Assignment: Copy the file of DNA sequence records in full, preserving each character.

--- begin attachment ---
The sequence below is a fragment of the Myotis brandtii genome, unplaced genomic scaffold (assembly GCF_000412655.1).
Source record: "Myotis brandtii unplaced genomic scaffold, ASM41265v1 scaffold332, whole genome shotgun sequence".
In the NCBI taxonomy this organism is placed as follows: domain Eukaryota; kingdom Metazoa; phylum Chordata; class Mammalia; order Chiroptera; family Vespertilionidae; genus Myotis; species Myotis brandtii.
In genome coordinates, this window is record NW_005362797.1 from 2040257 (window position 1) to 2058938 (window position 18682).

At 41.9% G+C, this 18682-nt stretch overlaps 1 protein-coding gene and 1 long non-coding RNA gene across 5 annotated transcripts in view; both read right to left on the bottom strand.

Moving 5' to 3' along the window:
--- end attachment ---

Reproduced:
The sequence below is a fragment of the Myotis brandtii genome, unplaced genomic scaffold (assembly GCF_000412655.1).
Source record: "Myotis brandtii unplaced genomic scaffold, ASM41265v1 scaffold332, whole genome shotgun sequence".
In the NCBI taxonomy this organism is placed as follows: domain Eukaryota; kingdom Metazoa; phylum Chordata; class Mammalia; order Chiroptera; family Vespertilionidae; genus Myotis; species Myotis brandtii.
In genome coordinates, this window is record NW_005362797.1 from 2040257 (window position 1) to 2058938 (window position 18682).

At 41.9% G+C, this 18682-nt stretch overlaps 1 protein-coding gene and 1 long non-coding RNA gene across 5 annotated transcripts in view; both read right to left on the bottom strand.

Moving 5' to 3' along the window: